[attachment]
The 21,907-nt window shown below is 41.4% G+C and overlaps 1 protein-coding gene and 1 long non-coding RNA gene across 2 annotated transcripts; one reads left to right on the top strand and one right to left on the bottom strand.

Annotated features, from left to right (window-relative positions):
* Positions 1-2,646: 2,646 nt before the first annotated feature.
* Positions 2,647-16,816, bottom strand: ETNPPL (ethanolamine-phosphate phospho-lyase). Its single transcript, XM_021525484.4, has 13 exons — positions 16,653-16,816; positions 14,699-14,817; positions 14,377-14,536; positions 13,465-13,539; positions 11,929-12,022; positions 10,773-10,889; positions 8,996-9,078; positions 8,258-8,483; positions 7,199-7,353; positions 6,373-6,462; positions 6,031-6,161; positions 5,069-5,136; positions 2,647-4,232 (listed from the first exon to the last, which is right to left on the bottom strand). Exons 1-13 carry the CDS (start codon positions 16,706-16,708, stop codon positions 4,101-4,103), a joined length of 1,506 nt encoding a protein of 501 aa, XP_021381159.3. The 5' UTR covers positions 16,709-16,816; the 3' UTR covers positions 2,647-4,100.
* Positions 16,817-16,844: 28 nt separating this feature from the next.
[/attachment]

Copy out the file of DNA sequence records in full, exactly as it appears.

The 21,907-nt window shown below is 41.4% G+C and overlaps 1 protein-coding gene and 1 long non-coding RNA gene across 2 annotated transcripts; one reads left to right on the top strand and one right to left on the bottom strand.

Annotated features, from left to right (window-relative positions):
* Positions 1-2,646: 2,646 nt before the first annotated feature.
* Positions 2,647-16,816, bottom strand: ETNPPL (ethanolamine-phosphate phospho-lyase). Its single transcript, XM_021525484.4, has 13 exons — positions 16,653-16,816; positions 14,699-14,817; positions 14,377-14,536; positions 13,465-13,539; positions 11,929-12,022; positions 10,773-10,889; positions 8,996-9,078; positions 8,258-8,483; positions 7,199-7,353; positions 6,373-6,462; positions 6,031-6,161; positions 5,069-5,136; positions 2,647-4,232 (listed from the first exon to the last, which is right to left on the bottom strand). Exons 1-13 carry the CDS (start codon positions 16,706-16,708, stop codon positions 4,101-4,103), a joined length of 1,506 nt encoding a protein of 501 aa, XP_021381159.3. The 5' UTR covers positions 16,709-16,816; the 3' UTR covers positions 2,647-4,100.
* Positions 16,817-16,844: 28 nt separating this feature from the next.